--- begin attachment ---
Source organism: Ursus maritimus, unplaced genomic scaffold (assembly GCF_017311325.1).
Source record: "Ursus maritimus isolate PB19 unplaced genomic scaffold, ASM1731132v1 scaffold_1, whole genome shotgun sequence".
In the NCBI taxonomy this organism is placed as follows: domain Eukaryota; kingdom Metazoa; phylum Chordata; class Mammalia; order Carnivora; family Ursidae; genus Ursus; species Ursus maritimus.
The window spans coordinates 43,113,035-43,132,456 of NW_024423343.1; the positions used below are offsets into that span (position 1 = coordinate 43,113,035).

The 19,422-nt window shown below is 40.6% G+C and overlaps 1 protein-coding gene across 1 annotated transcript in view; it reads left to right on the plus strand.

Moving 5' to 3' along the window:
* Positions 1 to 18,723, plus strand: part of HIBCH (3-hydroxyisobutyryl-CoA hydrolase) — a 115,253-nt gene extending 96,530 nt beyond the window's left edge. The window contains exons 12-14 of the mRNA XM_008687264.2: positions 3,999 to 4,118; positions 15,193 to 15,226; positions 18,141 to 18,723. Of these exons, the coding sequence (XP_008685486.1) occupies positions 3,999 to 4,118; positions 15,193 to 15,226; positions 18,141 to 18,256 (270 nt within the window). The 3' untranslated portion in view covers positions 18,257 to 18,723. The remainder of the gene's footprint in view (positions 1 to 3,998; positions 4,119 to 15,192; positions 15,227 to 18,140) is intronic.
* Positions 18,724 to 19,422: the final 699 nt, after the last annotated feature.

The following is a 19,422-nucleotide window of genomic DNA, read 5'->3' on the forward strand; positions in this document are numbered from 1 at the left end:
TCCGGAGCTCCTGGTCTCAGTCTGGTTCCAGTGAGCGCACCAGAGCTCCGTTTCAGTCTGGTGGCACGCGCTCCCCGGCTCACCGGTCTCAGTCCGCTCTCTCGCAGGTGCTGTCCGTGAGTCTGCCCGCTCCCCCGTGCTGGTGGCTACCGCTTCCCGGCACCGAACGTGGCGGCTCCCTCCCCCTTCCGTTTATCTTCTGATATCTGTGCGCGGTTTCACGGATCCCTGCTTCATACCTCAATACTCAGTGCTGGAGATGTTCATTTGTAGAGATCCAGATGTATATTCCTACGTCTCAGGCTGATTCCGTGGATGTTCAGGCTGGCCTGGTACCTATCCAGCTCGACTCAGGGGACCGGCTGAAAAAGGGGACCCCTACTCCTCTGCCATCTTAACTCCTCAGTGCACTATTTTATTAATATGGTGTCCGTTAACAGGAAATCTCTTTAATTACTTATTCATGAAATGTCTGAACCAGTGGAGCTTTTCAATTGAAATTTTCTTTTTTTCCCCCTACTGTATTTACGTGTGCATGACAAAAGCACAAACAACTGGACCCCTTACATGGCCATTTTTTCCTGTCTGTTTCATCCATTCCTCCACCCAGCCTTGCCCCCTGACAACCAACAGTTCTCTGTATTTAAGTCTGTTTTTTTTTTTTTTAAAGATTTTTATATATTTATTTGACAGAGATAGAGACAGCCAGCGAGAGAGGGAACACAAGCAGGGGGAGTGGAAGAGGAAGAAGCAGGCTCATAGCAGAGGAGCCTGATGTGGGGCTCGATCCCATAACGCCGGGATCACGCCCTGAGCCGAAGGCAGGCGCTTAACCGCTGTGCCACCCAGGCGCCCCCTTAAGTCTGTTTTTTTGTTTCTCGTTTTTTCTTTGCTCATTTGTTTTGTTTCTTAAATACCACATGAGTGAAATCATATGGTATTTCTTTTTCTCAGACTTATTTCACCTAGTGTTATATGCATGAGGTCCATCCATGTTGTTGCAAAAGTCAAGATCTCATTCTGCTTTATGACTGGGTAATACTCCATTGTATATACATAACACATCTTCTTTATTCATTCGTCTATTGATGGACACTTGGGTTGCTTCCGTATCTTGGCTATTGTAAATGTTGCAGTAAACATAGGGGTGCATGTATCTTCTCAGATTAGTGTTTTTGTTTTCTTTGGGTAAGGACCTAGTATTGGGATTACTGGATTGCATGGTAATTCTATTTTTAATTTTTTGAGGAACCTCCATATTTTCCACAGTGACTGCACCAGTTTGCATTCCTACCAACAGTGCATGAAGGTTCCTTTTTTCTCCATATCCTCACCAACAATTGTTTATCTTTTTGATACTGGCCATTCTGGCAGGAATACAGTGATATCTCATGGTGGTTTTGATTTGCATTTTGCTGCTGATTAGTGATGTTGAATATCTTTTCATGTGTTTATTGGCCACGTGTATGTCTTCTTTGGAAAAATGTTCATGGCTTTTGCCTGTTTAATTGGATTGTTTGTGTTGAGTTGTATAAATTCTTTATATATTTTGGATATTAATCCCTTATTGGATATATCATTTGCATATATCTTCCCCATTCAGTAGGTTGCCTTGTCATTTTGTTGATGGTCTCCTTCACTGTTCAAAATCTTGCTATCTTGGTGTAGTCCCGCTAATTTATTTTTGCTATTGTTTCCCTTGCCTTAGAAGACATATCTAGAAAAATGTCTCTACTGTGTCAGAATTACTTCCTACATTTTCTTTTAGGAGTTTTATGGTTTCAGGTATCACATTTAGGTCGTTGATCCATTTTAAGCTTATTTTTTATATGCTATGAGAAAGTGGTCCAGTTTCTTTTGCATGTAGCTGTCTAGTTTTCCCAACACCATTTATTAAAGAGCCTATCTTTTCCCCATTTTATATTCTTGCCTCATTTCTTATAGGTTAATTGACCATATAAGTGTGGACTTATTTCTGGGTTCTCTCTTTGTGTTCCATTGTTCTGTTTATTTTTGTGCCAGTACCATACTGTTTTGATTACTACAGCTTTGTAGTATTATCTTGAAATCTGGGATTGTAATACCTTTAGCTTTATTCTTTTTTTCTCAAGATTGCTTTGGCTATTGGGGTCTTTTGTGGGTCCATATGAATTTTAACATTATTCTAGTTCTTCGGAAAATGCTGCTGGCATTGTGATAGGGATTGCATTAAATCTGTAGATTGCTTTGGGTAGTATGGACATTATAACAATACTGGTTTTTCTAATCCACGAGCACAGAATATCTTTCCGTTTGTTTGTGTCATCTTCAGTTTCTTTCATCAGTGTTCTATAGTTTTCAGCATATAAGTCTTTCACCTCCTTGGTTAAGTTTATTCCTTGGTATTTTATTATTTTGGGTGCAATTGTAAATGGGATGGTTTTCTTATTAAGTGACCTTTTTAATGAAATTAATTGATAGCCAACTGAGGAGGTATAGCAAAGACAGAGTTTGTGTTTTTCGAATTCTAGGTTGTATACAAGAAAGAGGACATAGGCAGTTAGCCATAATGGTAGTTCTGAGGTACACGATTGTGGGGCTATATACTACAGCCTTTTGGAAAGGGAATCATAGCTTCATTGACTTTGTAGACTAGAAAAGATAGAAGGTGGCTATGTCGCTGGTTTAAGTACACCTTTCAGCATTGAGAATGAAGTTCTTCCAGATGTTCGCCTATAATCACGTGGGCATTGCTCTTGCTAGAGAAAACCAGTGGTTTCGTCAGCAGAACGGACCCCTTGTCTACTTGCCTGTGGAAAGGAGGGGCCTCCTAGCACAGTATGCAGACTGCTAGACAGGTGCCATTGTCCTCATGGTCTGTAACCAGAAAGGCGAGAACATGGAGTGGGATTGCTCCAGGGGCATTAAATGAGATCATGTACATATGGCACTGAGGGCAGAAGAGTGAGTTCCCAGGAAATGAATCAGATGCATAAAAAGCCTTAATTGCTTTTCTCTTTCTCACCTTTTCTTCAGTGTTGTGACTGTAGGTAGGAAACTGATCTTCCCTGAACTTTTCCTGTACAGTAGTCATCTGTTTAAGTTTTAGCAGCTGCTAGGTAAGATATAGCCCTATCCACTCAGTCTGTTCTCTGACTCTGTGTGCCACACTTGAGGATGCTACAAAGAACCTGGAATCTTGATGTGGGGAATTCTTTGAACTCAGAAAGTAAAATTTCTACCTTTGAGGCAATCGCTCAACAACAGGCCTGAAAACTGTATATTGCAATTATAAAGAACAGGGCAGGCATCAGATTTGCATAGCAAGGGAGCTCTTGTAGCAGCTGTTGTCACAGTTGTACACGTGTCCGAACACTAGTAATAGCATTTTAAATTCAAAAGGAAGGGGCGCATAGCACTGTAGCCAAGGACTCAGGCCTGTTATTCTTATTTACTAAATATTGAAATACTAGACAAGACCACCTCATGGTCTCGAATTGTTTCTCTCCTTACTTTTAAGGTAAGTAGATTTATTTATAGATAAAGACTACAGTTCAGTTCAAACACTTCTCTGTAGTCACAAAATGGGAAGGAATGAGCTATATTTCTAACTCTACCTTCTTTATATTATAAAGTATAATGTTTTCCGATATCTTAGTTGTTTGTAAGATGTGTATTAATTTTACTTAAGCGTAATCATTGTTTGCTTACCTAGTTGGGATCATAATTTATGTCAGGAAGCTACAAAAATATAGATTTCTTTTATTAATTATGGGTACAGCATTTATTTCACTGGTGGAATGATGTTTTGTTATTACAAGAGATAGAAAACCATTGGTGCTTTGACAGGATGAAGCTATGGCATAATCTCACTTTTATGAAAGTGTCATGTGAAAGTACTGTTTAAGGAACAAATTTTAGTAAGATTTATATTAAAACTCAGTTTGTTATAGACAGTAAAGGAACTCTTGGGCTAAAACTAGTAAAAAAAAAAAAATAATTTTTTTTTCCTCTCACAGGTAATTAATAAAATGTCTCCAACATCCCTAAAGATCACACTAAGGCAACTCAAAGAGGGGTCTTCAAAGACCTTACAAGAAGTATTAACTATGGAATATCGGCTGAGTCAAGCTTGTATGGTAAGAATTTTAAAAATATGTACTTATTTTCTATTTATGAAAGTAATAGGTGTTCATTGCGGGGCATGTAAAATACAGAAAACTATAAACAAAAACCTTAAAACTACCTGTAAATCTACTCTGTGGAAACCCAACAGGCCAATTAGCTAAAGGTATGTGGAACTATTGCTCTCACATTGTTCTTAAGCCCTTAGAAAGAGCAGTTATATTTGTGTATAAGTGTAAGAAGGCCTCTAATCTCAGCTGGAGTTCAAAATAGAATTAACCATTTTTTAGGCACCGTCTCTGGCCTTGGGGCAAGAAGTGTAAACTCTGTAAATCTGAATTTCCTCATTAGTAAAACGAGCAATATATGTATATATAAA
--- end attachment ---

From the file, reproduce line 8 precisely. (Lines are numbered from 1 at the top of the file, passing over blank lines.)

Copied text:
* Positions 18,724 to 19,422: the final 699 nt, after the last annotated feature.